James B. Hunt, Governor
R. Mack Jarvis, Secretary
Patty McQuillan, Public Information Director

Correction News
September 1998

Department of Correction
214 W. Jones Street
Raleigh, North Carolina 27603
(919) 733-4926

New management program begins for correction employees

Division of Prisons begins conversion to region structure

Secretary Jarvis asks DOC to support the State employees Combined Campaign

Anderson named new Craggy superintendent

Engineering employees certified as professional managers

DOC employees learn life-saving techniques

Training pays off

DOC dentist is really an artist at heart

Education program improves chances of success

Spotlight on Randolph Correctional Center

Health Insurance Alert

It's fair time

Employee Appreciation week scheduled

Internal Audit publishes newsletter to help managers improve their operations

News briefs


Correction Futures Week a Success
Using the very same technology that is sure to play a big role in the way business is conducted in upcoming years, department employees from nine sites across the state were given the rare opportunity to discuss the future of corrections with DOC officials in Raleigh – all without having to make the long drive to the capital city.

Employees from as far away as Swan Quarter and Asheville as well as employees as close as Wilson and Burgaw were all able to participate in the live panel discussion which was broadcast over the Information Highway.

Despite the fact that he was sitting in the Information Highway room at Pender Correctional Center in Burgaw, Jim Byrum, assistant superintendent at Pender, commented, "This has been the longest conversation that I’ve ever had with the management in Raleigh."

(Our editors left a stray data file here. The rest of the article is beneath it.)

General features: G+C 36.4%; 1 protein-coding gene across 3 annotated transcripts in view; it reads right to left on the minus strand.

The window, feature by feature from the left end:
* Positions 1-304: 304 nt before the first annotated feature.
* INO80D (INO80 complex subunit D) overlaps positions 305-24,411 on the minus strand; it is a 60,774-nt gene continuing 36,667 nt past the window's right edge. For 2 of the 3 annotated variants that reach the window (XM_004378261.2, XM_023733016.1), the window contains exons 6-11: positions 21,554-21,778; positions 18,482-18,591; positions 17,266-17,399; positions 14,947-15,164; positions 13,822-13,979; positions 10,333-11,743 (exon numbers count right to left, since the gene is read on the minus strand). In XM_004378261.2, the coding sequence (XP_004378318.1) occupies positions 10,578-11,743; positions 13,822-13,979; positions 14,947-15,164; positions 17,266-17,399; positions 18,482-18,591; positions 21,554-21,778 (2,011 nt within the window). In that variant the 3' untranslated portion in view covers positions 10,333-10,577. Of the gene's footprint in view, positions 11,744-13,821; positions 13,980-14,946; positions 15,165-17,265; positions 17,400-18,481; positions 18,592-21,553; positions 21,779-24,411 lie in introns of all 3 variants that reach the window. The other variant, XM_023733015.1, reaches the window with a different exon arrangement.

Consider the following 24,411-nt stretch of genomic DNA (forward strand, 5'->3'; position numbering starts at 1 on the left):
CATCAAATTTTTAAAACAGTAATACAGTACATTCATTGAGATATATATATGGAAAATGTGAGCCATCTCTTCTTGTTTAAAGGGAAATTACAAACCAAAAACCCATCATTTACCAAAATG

Probation officers in Charlotte discuss
the future with officials in Raleigh via
the Information Highway.

The panel discussion was one of many activities held during Corrections Futures Week, August 3-7, as a way to get employees thinking about the future of corrections. Other activities included technology demonstrations, open houses, tours, job exchanges and round-table discussions.

Correction Secretary Mack Jarvis said it’s going to be up to the employees of the department to make the future of corrections a success.

"I’m asking for all of our employees to get involved," he said. "Let’s see what we can do with this agency in the next few years by working together."

Videoconferences held during Correction Futures Week included a downlink from the National Institute of Corrections on psychopaths and information and computer demonstrations showing how to access statistics on the North Carolina offender population.

Clips and short videos on voice and Global Position System satellite monitoring of offenders, training films, drug interdiction tactics and general information on the Information Highway were also shown.

Members of the PERT team conduct
tours at Sampson Correctional

Demonstrations were given on ways the department is already utilizing much of this technology such as using the Information Highway to conduct classification hearings, medical consultations and distance learning programs.

During the panel discussion, Robert Guy, director of the Division of Community Corrections, said future uses of technology may include the use of satellite monitoring to keep track of sex offenders and individuals on house arrest.

"The department needs to continue to be aggressive in the area of technology," he said. "In order to be able to improve the quality of supervision, we have to go high tech. We need to continue to look at technologies to better control offenders, so the public feels safe."

In addition to the videoconferences, Sampson Correctional Institution, Carteret Correctional Center, Hyde Correctional Institution, Western Youth Institution, Morrison Youth Institution, Craven Correctional Institution and others all held various activities at their units including tours and round-table discussions in celebration of Correction Futures Week.

Nicole Sullivan, project director of the Futures grant, said she believed, overall, Corrections Futures Week was a success.

"There will be some significant changes in the future that will really affect how we do business," she said. "I think it’s important that we have started talking about the future and that we continue talking about it, so we are fully prepared." u

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